Near the start of our tour when we’d passed by the Courtside 1 Condos on Broadway, we ran into a Nordic skier who was pausing there.  She inquired about the substantial width of E’s fat skis, and E indicated that they were for powder skiing.  The woman seemed puzzled because as far as she could tell there was no powder around.  She wished us luck on finding powder, but you could tell she figured it was a lost cause.  It was very interesting to hear her speak that way when just a few feet away from her off the side of the trail, you could see the powder sitting there.  People certainly have some unique perspectives on snow conditions.  As a Nordic skier, perhaps she’s got a totally different idea of what powder snow actually is, or she may have just been oblivious to what conditions were like off the groomed runs of the Nordic trails.  Anyway, in terms of the actual snow conditions, out near the car a bit above the 2,000’ mark there were 2 to 3 inches of fluffy snow above a bit of a melt/sun crust, but I suspected that crust would disappear as we got out of exposed areas and headed up in elevation.  Indeed, pretty quickly in shaded areas I found that the powder was deeper and the melt crust underneath was disappearing, and after a few hundred feet of ascent it was essentially gone.  Depths of powder above whatever firmer subsurface lay below were in the 8-12” range, with a bit of that melt layer in there in the lower elevations or on south facing terrain.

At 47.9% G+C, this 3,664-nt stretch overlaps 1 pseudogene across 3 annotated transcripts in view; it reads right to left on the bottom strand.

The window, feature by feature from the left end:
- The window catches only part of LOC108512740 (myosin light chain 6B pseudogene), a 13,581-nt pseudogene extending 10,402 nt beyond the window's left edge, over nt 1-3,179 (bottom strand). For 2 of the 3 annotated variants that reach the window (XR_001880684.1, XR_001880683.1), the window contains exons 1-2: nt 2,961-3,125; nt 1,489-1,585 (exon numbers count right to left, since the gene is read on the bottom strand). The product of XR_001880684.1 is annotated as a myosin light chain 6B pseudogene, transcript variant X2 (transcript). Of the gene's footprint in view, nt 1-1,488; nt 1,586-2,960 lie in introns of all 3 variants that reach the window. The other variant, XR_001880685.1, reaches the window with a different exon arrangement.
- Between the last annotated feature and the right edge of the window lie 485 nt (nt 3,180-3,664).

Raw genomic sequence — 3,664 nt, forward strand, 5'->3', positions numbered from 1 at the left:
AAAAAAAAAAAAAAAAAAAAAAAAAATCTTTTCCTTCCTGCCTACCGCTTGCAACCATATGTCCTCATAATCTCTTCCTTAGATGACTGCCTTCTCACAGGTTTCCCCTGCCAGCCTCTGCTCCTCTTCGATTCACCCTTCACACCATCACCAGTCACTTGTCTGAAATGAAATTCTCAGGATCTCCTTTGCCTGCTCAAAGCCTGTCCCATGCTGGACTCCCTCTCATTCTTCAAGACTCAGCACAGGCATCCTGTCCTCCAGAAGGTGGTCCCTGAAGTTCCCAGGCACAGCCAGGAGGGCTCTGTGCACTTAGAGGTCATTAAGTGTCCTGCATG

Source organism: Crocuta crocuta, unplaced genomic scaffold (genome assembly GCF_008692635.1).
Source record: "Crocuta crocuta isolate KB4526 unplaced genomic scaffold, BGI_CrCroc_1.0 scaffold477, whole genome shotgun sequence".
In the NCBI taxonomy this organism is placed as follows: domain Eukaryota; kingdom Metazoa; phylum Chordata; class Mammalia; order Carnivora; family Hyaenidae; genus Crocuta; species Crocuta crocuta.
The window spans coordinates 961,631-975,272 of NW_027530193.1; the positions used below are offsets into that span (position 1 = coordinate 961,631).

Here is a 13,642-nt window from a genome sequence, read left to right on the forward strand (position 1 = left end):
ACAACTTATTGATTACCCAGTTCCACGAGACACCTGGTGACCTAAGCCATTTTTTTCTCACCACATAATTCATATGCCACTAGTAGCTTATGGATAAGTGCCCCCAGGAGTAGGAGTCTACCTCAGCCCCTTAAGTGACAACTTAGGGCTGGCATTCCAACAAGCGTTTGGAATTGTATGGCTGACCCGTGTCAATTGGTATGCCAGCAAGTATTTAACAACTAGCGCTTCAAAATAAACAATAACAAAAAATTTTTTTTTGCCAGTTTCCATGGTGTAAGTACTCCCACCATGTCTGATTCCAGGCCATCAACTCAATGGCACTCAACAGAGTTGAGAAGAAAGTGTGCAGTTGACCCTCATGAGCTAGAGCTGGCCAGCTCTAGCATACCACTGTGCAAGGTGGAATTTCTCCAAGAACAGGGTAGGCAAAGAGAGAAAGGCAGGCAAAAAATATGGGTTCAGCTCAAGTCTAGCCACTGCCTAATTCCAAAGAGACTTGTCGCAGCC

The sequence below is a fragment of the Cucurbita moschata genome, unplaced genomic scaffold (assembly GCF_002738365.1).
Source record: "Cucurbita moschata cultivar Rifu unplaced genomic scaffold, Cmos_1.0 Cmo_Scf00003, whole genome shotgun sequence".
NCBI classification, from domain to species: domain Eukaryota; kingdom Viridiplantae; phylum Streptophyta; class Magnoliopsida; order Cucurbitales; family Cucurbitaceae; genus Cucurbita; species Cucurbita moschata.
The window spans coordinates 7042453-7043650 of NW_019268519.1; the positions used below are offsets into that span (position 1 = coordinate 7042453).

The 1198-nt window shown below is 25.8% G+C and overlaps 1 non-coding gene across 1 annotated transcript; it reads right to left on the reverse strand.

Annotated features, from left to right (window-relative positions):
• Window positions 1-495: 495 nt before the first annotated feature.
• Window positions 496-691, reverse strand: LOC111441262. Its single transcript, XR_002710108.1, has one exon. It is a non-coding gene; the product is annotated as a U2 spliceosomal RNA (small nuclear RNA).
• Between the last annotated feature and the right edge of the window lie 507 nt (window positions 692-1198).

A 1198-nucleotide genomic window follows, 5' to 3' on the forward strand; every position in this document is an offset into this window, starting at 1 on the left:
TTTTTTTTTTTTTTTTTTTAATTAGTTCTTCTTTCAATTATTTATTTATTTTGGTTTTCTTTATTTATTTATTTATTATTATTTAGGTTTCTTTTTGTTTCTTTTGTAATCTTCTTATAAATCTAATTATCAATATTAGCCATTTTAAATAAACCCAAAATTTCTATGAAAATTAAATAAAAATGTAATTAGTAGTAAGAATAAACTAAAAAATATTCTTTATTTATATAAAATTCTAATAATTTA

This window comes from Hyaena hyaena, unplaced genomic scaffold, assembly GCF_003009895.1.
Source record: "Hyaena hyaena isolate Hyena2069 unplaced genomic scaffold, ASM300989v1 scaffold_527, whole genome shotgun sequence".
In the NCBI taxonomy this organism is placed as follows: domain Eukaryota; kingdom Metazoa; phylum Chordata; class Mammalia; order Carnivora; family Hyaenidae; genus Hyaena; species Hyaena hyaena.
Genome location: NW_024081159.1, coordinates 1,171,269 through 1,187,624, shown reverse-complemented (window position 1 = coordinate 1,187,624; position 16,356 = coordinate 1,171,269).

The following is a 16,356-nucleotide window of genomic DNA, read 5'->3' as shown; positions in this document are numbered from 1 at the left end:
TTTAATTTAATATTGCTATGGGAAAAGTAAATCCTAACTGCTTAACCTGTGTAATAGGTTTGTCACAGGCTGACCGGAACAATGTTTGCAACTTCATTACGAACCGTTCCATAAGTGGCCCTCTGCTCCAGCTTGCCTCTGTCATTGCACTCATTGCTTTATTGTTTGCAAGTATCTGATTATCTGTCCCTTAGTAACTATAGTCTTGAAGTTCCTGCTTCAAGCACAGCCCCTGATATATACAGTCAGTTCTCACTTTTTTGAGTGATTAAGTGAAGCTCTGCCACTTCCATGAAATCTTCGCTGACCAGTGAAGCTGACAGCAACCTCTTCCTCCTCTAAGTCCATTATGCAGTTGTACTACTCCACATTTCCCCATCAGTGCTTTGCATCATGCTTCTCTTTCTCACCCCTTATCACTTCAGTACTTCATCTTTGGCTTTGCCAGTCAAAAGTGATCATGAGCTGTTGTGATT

An image of Bryant Cabin in the Bolton Valley backcountry showing the snow depth outside reaching halfway up the windows
Snowy Bryant Cabin

An image of a thermos and cup sitting in powder snow outside the Bryant Lodge on the backcountry trail network at Bolton Valley Ski Resort in VermontWe found the Bryant Cabin in use with the woodstove pushing a fragrant plume of smoke out the chimney.  When we talked to one of the guys using the cabin, he said that the resort is no longer renting it or regulating the usage; you can just use it on a first come, first serve basis.  I’m guessing that also means that they aren’t supplying wood, which is why we frequently saw him browsing around for dead stuff to throw on the fire.  We sat down and had lunch off to the side of the cabin clearing, and enjoyed hot soup, cocoa, and other items we’d brought.  Various groups of skiers made their way past while we were there; it was probably one of the busier days I’ve seen out there on the backcountry network, and it was nice that all the people were out supporting the use of the trail system.  Hopefully the initiative to buy the land with the help of Vermont Land Trust will go through and people will be able to continue enjoying it as public land.